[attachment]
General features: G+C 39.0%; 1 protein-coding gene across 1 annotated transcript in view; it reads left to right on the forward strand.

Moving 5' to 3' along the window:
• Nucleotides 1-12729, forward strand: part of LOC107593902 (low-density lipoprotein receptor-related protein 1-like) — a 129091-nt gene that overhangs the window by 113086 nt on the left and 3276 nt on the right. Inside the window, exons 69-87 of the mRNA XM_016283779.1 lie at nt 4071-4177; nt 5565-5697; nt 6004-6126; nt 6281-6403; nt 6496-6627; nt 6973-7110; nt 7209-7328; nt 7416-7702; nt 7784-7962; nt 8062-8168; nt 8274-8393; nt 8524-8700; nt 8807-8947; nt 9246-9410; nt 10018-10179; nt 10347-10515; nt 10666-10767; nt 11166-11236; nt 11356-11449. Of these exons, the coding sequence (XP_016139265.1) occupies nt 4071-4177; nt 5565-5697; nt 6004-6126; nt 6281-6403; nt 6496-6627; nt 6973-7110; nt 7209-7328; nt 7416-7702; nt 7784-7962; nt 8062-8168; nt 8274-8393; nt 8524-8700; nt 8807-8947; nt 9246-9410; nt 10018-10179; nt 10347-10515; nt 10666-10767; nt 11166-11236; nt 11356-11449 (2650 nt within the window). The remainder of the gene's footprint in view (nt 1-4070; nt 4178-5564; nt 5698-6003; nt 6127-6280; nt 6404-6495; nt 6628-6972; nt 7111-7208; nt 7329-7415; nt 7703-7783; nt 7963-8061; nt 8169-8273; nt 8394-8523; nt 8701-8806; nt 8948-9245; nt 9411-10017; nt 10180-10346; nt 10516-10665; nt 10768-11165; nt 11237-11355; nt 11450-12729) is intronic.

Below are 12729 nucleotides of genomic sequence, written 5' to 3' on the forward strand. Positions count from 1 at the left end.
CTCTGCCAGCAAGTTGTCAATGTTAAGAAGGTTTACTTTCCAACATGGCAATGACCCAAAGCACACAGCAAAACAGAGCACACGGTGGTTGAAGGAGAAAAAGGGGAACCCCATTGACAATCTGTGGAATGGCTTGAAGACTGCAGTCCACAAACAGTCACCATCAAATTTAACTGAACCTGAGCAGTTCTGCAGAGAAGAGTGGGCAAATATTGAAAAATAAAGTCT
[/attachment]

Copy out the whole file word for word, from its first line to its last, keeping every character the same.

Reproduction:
General features: G+C 39.0%; 1 protein-coding gene across 1 annotated transcript in view; it reads left to right on the forward strand.

Moving 5' to 3' along the window:
• Nucleotides 1-12729, forward strand: part of LOC107593902 (low-density lipoprotein receptor-related protein 1-like) — a 129091-nt gene that overhangs the window by 113086 nt on the left and 3276 nt on the right. Inside the window, exons 69-87 of the mRNA XM_016283779.1 lie at nt 4071-4177; nt 5565-5697; nt 6004-6126; nt 6281-6403; nt 6496-6627; nt 6973-7110; nt 7209-7328; nt 7416-7702; nt 7784-7962; nt 8062-8168; nt 8274-8393; nt 8524-8700; nt 8807-8947; nt 9246-9410; nt 10018-10179; nt 10347-10515; nt 10666-10767; nt 11166-11236; nt 11356-11449. Of these exons, the coding sequence (XP_016139265.1) occupies nt 4071-4177; nt 5565-5697; nt 6004-6126; nt 6281-6403; nt 6496-6627; nt 6973-7110; nt 7209-7328; nt 7416-7702; nt 7784-7962; nt 8062-8168; nt 8274-8393; nt 8524-8700; nt 8807-8947; nt 9246-9410; nt 10018-10179; nt 10347-10515; nt 10666-10767; nt 11166-11236; nt 11356-11449 (2650 nt within the window). The remainder of the gene's footprint in view (nt 1-4070; nt 4178-5564; nt 5698-6003; nt 6127-6280; nt 6404-6495; nt 6628-6972; nt 7111-7208; nt 7329-7415; nt 7703-7783; nt 7963-8061; nt 8169-8273; nt 8394-8523; nt 8701-8806; nt 8948-9245; nt 9411-10017; nt 10180-10346; nt 10516-10665; nt 10768-11165; nt 11237-11355; nt 11450-12729) is intronic.

Below are 12729 nucleotides of genomic sequence, written 5' to 3' on the forward strand. Positions count from 1 at the left end.
CTCTGCCAGCAAGTTGTCAATGTTAAGAAGGTTTACTTTCCAACATGGCAATGACCCAAAGCACACAGCAAAACAGAGCACACGGTGGTTGAAGGAGAAAAAGGGGAACCCCATTGACAATCTGTGGAATGGCTTGAAGACTGCAGTCCACAAACAGTCACCATCAAATTTAACTGAACCTGAGCAGTTCTGCAGAGAAGAGTGGGCAAATATTGAAAAATAAAGTCT